When we address social media with our clients for the first time, this message always bubbles to the top: “your customers are participating even if you’re not.” It’s a sort of rallying cry or call to action for many marketers. It’s not just that they want to squelch the negative commentary, either. Many marketers are looking for constructive feedback and making sincere attempts to build customer loyalty.
Where does China fit into all this? As you’ve likely heard by now, this week the country blocked Twitter, Hotmail and Flickr among other social networking sites in an attempt to prevent activists from digitally re-opening the 20-year old Tienanmen Square massacre wound.
China, please see the note above. “Your citizens are participating even if you’re not.” In fact, Tienanmen Square remarks are already popping up on FriendFeed, a site the Chinese authorities apparently overlooked in their mass-silencing efforts.
For marketers, the lesson here is that your customers are often where you least expect them to be. Furthermore, if they’re passionate about your brand, (like the spirited protesters) they will find a way to broadcast their message – positive or negative. You can not afford to ignore the uprising, strictly regulate your employees’ social media activities or censor the groundswell around your brand. Instead, you should seek out your most vocal customers, listen carefully and engage accordingly.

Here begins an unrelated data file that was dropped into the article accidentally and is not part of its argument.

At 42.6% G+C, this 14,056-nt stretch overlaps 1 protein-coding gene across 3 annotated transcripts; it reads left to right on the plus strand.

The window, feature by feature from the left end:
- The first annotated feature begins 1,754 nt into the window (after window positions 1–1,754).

A marketer ignoring their customers online is surely different from extreme Internet censorship, but companies that choose this path are essentially making the same mistake as the People’s Republic. And there isn’t a marketer out there that would want this China-sized media storm on their hands.
- Contributed by Gretchen Bender. Follow her @gbender26
Did you know: China maintains and Internet police force of more than 30,000 (Wikipedia)?